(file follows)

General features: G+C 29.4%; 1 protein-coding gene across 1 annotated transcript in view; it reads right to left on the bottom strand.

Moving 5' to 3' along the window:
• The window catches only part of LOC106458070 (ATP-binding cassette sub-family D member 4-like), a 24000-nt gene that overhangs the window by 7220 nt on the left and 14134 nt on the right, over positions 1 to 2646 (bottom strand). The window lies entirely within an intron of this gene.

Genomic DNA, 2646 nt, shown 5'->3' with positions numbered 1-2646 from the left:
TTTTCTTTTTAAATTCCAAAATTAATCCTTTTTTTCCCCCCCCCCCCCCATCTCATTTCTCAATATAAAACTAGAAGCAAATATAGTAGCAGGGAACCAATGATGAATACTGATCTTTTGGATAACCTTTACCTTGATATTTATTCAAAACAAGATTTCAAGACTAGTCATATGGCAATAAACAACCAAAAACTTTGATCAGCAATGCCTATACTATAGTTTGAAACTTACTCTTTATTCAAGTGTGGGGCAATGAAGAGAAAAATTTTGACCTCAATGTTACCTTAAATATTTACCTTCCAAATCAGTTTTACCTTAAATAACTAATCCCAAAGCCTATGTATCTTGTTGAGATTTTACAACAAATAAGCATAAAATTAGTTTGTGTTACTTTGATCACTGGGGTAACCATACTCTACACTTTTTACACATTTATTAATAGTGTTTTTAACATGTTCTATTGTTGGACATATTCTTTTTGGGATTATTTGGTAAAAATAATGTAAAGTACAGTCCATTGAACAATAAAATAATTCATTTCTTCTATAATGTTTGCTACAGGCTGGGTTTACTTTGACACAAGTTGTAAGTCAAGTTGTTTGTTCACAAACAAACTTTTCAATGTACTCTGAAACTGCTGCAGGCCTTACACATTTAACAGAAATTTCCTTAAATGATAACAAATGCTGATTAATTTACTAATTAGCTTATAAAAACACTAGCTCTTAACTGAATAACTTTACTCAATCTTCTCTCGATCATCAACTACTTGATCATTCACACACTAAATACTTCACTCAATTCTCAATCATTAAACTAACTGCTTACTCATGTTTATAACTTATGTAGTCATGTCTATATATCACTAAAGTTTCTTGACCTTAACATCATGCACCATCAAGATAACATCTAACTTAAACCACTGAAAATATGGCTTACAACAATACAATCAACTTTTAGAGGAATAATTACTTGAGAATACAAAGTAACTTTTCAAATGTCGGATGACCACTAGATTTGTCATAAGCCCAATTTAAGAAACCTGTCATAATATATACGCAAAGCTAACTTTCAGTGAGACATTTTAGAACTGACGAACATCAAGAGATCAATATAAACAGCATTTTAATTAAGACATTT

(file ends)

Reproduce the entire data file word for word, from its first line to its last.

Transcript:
General features: G+C 29.4%; 1 protein-coding gene across 1 annotated transcript in view; it reads right to left on the bottom strand.

Moving 5' to 3' along the window:
• The window catches only part of LOC106458070 (ATP-binding cassette sub-family D member 4-like), a 24000-nt gene that overhangs the window by 7220 nt on the left and 14134 nt on the right, over positions 1 to 2646 (bottom strand). The window lies entirely within an intron of this gene.

Genomic DNA, 2646 nt, shown 5'->3' with positions numbered 1-2646 from the left:
TTTTCTTTTTAAATTCCAAAATTAATCCTTTTTTTCCCCCCCCCCCCCCATCTCATTTCTCAATATAAAACTAGAAGCAAATATAGTAGCAGGGAACCAATGATGAATACTGATCTTTTGGATAACCTTTACCTTGATATTTATTCAAAACAAGATTTCAAGACTAGTCATATGGCAATAAACAACCAAAAACTTTGATCAGCAATGCCTATACTATAGTTTGAAACTTACTCTTTATTCAAGTGTGGGGCAATGAAGAGAAAAATTTTGACCTCAATGTTACCTTAAATATTTACCTTCCAAATCAGTTTTACCTTAAATAACTAATCCCAAAGCCTATGTATCTTGTTGAGATTTTACAACAAATAAGCATAAAATTAGTTTGTGTTACTTTGATCACTGGGGTAACCATACTCTACACTTTTTACACATTTATTAATAGTGTTTTTAACATGTTCTATTGTTGGACATATTCTTTTTGGGATTATTTGGTAAAAATAATGTAAAGTACAGTCCATTGAACAATAAAATAATTCATTTCTTCTATAATGTTTGCTACAGGCTGGGTTTACTTTGACACAAGTTGTAAGTCAAGTTGTTTGTTCACAAACAAACTTTTCAATGTACTCTGAAACTGCTGCAGGCCTTACACATTTAACAGAAATTTCCTTAAATGATAACAAATGCTGATTAATTTACTAATTAGCTTATAAAAACACTAGCTCTTAACTGAATAACTTTACTCAATCTTCTCTCGATCATCAACTACTTGATCATTCACACACTAAATACTTCACTCAATTCTCAATCATTAAACTAACTGCTTACTCATGTTTATAACTTATGTAGTCATGTCTATATATCACTAAAGTTTCTTGACCTTAACATCATGCACCATCAAGATAACATCTAACTTAAACCACTGAAAATATGGCTTACAACAATACAATCAACTTTTAGAGGAATAATTACTTGAGAATACAAAGTAACTTTTCAAATGTCGGATGACCACTAGATTTGTCATAAGCCCAATTTAAGAAACCTGTCATAATATATACGCAAAGCTAACTTTCAGTGAGACATTTTAGAACTGACGAACATCAAGAGATCAATATAAACAGCATTTTAATTAAGACATTT